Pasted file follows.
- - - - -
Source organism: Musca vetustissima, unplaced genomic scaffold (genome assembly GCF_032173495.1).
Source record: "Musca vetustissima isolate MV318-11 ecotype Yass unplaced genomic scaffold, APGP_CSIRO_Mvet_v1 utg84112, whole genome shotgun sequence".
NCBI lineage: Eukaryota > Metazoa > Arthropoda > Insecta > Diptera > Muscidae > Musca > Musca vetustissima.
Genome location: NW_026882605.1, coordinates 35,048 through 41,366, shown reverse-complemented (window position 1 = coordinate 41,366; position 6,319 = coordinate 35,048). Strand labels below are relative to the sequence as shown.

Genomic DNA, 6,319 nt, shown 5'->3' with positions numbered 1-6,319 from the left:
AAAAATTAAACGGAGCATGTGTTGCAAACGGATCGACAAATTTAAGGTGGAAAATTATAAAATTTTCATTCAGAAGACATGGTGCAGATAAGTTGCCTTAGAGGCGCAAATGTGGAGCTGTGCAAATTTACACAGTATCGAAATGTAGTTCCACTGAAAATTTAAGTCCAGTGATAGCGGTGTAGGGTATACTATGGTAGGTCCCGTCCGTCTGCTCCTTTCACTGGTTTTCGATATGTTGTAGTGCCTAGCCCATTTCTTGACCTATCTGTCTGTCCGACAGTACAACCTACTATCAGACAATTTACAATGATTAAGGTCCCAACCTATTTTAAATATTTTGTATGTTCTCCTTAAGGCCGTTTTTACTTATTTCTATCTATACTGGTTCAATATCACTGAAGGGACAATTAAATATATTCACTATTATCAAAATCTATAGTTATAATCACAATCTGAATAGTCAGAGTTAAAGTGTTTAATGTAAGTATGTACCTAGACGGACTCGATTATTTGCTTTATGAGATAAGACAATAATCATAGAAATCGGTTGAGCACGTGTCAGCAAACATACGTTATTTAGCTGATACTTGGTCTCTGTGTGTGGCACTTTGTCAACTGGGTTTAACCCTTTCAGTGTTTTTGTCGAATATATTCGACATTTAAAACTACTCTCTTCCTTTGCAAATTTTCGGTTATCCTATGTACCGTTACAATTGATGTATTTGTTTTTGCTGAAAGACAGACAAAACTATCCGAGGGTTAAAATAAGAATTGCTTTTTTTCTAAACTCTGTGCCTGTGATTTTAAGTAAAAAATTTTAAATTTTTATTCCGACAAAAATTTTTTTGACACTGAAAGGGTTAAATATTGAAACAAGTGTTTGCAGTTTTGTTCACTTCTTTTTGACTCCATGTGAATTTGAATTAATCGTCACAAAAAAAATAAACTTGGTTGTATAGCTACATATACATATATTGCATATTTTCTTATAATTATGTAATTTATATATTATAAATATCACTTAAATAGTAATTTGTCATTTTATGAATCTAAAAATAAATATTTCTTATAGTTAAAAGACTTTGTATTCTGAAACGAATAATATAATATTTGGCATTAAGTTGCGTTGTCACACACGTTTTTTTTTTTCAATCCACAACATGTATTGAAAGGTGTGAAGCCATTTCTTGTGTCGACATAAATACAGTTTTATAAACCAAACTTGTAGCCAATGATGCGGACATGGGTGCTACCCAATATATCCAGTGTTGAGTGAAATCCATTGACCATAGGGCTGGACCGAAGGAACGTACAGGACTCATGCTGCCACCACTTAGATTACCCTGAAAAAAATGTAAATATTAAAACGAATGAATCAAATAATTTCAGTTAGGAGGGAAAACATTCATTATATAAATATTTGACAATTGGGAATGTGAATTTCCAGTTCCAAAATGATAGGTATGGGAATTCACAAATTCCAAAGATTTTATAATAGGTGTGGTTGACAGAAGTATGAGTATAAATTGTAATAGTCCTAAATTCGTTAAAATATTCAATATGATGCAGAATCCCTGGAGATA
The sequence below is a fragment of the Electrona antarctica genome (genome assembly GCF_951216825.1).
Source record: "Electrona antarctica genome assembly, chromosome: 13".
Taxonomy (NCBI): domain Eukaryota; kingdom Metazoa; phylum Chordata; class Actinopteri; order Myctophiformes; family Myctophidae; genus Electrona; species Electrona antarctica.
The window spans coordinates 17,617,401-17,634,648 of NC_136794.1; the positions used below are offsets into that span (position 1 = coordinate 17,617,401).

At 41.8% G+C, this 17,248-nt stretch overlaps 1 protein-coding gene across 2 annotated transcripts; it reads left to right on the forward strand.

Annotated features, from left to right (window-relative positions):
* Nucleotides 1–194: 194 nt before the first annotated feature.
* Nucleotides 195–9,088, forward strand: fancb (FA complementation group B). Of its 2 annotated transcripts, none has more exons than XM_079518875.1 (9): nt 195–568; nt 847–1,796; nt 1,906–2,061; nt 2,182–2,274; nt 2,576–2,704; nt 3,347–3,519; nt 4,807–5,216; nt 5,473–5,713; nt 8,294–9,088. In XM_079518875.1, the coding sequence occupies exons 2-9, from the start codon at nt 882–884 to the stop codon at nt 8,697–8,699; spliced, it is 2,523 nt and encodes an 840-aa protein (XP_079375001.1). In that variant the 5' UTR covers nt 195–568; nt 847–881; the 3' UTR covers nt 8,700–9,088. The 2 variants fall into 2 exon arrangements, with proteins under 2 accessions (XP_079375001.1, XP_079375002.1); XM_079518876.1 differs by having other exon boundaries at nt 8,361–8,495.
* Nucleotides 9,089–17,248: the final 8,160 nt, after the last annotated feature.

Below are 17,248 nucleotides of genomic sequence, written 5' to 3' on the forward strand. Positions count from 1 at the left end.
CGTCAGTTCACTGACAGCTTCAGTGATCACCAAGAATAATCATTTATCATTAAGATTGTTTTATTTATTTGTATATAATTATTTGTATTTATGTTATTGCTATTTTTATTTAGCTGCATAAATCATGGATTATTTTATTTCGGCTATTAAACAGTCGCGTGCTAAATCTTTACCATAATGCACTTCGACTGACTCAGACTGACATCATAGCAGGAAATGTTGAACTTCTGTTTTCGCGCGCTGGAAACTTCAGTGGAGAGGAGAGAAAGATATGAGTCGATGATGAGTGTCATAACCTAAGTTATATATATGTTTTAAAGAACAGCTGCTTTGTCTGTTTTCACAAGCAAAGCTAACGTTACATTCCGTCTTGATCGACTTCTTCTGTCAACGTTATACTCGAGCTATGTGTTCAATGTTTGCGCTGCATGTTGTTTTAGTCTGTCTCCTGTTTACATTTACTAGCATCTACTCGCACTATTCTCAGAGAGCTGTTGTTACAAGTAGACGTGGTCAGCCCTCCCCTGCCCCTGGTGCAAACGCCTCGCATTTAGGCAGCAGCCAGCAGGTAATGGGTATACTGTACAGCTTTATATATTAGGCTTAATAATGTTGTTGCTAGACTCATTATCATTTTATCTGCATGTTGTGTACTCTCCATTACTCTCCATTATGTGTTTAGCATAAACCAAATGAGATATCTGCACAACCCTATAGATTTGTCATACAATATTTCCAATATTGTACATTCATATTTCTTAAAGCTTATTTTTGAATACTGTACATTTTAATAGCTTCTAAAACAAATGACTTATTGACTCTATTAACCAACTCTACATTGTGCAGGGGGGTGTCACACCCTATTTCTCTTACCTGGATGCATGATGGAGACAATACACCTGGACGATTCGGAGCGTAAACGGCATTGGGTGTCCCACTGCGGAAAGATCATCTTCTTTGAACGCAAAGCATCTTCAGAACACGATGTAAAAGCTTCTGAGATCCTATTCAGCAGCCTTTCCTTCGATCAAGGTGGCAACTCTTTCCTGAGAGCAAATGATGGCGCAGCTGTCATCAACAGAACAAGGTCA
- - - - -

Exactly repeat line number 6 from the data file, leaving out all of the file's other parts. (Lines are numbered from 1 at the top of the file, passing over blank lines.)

AAAAATTAAACGGAGCATGTGTTGCAAACGGATCGACAAATTTAAGGTGGAAAATTATAAAATTTTCATTCAGAAGACATGGTGCAGATAAGTTGCCTTAGAGGCGCAAATGTGGAGCTGTGCAAATTTACACAGTATCGAAATGTAGTTCCACTGAAAATTTAAGTCCAGTGATAGCGGTGTAGGGTATACTATGGTAGGTCCCGTCCGTCTGCTCCTTTCACTGGTTTTCGATATGTTGTAGTGCCTAGCCCATTTCTTGACCTATCTGTCTGTCCGACAGTACAACCTACTATCAGACAATTTACAATGATTAAGGTCCCAACCTATTTTAAATATTTTGTATGTTCTCCTTAAGGCCGTTTTTACTTATTTCTATCTATACTGGTTCAATATCACTGAAGGGACAATTAAATATATTCACTATTATCAAAATCTATAGTTATAATCACAATCTGAATAGTCAGAGTTAAAGTGTTTAATGTAAGTATGTACCTAGACGGACTCGATTATTTGCTTTATGAGATAAGACAATAATCATAGAAATCGGTTGAGCACGTGTCAGCAAACATACGTTATTTAGCTGATACTTGGTCTCTGTGTGTGGCACTTTGTCAACTGGGTTTAACCCTTTCAGTGTTTTTGTCGAATATATTCGACATTTAAAACTACTCTCTTCCTTTGCAAATTTTCGGTTATCCTATGTACCGTTACAATTGATGTATTTGTTTTTGCTGAAAGACAGACAAAACTATCCGAGGGTTAAAATAAGAATTGCTTTTTTTCTAAACTCTGTGCCTGTGATTTTAAGTAAAAAATTTTAAATTTTTATTCCGACAAAAATTTTTTTGACACTGAAAGGGTTAAATATTGAAACAAGTGTTTGCAGTTTTGTTCACTTCTTTTTGACTCCATGTGAATTTGAATTAATCGTCACAAAAAAAATAAACTTGGTTGTATAGCTACATATACATATATTGCATATTTTCTTATAATTATGTAATTTATATATTATAAATATCACTTAAATAGTAATTTGTCATTTTATGAATCTAAAAATAAATATTTCTTATAGTTAAAAGACTTTGTATTCTGAAACGAATAATATAATATTTGGCATTAAGTTGCGTTGTCACACACGTTTTTTTTTTTCAATCCACAACATGTATTGAAAGGTGTGAAGCCATTTCTTGTGTCGACATAAATACAGTTTTATAAACCAAACTTGTAGCCAATGATGCGGACATGGGTGCTACCCAATATATCCAGTGTTGAGTGAAATCCATTGACCATAGGGCTGGACCGAAGGAACGTACAGGACTCATGCTGCCACCACTTAGATTACCCTGAAAAAAATGTAAATATTAAAACGAATGAATCAAATAATTTCAGTTAGGAGGGAAAACATTCATTATATAAATATTTGACAATTGGGAATGTGAATTTCCAGTTCCAAAATGATAGGTATGGGAATTCACAAATTCCAAAGATTTTATAATAGGTGTGGTTGACAGAAGTATGAGTATAAATTGTAATAGTCCTAAATTCGTTAAAATATTCAATATGATGCAGAATCCCTGGAGATA